Autonomous, Self-Contained Soft Robotic Fish At MIT
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[Autonomous, Self-Contained Soft Robotic Fish At MIT]
[Daniela Rus (Electrical Engineering & Computer Science):] Source: LYBIO.net
We are developing soft bodied robots, and there three important things to know about these robots. First, their bodied are made out of soft silicon and they can bend and twist because of that. They are also inherently safe to be around. Second, because of their body’s capability to bend and twist these robots are capable of very compliant motion, and they are also capable of very rapid agile maneuvers, which pushes envelope on what machines can do today. And thirdly, the robots are self-contained and autonomous, in other words we can package the power source the computation and the actuation and sensing needed for these robots to deliver their motions.
[Andrew Marchese (Graduate Student):] Source: LYBIO.net
Traditionally, soft robots have been either self-contained of capable of high performance, but not both. So specifically in our lab, we want to achieve both of those goals simultaneously in one machine. Currently a soft robot has two parts, one a little bit smaller is the rigid part, where we store all the supporting hardware, and the second part a little bit larger is the soft body, where all the continuous natural movement happens.
And so when we thought about it a fish made sense, it has a very similar structure, in the head of the fish, where the brains are held it’s a little bit more rigid, but in the rear of the fish where the undulatory motion happens it’s quite soft and compliant.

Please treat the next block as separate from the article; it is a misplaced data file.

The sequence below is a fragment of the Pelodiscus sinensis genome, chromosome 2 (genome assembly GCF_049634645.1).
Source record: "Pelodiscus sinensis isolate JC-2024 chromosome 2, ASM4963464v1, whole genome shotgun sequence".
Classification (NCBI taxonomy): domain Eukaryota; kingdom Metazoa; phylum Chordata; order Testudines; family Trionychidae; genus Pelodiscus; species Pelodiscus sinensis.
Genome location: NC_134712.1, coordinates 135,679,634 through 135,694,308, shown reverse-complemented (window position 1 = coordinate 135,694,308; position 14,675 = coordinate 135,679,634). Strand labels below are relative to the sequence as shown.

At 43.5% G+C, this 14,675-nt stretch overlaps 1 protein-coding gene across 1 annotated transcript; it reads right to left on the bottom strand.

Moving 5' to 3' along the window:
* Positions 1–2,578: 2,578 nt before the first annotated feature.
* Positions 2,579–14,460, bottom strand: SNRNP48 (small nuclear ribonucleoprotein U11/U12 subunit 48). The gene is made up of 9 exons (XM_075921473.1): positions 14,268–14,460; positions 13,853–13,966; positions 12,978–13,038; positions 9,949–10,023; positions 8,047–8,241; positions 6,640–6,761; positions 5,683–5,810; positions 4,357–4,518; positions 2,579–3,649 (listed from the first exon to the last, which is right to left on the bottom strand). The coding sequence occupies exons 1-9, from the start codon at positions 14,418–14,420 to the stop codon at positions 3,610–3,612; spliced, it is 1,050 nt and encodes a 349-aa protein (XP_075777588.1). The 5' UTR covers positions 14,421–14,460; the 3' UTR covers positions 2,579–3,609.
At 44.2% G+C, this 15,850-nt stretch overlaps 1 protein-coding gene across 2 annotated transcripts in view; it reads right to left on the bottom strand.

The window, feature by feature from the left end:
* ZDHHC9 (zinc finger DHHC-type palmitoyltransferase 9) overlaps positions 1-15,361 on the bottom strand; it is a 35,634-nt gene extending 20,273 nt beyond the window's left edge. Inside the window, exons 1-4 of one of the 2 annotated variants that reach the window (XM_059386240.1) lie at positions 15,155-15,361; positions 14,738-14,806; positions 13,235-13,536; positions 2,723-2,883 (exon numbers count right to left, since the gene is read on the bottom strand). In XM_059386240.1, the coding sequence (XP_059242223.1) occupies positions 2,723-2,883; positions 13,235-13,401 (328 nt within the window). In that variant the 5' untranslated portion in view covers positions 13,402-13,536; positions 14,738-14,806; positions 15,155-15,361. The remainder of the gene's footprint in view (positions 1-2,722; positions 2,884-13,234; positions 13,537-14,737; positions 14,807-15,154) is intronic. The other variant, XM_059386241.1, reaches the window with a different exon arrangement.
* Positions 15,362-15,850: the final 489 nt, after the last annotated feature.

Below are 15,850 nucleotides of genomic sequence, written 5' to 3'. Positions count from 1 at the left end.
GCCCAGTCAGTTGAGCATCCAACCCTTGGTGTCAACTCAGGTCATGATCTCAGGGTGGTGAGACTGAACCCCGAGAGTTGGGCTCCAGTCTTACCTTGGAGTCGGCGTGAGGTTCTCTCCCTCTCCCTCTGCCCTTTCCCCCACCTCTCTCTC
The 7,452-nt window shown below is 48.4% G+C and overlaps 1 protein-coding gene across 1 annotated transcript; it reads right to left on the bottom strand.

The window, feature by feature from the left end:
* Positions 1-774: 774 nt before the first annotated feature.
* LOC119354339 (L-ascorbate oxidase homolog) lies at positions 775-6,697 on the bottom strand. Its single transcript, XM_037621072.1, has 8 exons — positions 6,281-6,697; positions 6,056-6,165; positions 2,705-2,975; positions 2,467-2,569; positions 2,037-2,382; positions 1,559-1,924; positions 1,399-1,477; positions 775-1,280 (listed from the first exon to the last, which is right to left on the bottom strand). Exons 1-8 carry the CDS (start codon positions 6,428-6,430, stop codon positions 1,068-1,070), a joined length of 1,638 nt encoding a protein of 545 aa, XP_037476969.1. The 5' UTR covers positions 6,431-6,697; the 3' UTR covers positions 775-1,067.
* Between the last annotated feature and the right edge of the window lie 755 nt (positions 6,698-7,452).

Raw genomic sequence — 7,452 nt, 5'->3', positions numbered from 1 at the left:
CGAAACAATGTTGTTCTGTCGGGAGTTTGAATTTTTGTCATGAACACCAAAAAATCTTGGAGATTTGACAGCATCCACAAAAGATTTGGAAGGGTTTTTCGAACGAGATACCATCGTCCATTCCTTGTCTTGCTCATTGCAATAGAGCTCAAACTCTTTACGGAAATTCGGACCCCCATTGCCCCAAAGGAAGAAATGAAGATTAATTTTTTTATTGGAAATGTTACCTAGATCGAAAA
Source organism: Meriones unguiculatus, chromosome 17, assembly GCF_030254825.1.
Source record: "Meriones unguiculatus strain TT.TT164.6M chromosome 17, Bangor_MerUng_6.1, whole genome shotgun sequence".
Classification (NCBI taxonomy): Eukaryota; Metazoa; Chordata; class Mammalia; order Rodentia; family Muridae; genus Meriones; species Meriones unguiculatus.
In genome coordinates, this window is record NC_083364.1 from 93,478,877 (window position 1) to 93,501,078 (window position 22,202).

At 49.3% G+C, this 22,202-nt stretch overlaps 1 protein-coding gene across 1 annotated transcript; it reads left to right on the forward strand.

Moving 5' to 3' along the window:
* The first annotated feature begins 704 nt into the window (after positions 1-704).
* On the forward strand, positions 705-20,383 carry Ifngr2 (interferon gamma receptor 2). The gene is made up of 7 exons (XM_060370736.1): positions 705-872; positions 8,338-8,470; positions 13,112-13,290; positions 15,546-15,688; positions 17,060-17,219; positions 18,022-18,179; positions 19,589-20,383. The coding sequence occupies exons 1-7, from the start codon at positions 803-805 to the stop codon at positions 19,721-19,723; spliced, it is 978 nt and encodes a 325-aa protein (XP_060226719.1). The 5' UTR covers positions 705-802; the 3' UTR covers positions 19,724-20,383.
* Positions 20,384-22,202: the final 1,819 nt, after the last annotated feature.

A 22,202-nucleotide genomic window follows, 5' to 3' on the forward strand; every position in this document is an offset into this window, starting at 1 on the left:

This is our soft robot fish, like we said it has a soft body here in green and the supporting hardware upfront, and the way this fish works is it stores fluid onboard in the form of a gas and then releases its gas through a series of pipes and valves into the body, and if you think about it, its very similar to blowing up a balloon.
In that case your mouth would be the pressure source and the balloon would the body actuator and basically by inflating and un-inflating different parts of the body we can get it to ungulate. What is special about this fish is that it has its brains onboard too, so if I from my computer tell the fish to move forward a signal is sent wirelessly through the water to the brains and then the brains tell the hardware what to do in order to move forward.
Biological fish use the escape maneuver or the C turn to escape prey, and they do these maneuvers very fast in on the order of a 100 milliseconds. Our robot fish is also able to execute the escape maneuver at the same speed on the order of a 100 milliseconds.
[Andrew Marchese:] Source: LYBIO.net
The fact that our fish can perform an escape maneuver is really important for the field of soft robotics; it shows that soft robots can be both self-contained and capable of high performance. The maneuver is so fast and it’s got such high body curvature that it shows soft robots might be more cable than hard robots in some tasks.
Autonomous, Self-Contained Soft Robotic Fish At MIT. And so when we thought about it a fish made sense. MIT Transcript, Dialogue, Remarks, Saying, Quotes, Words And Text.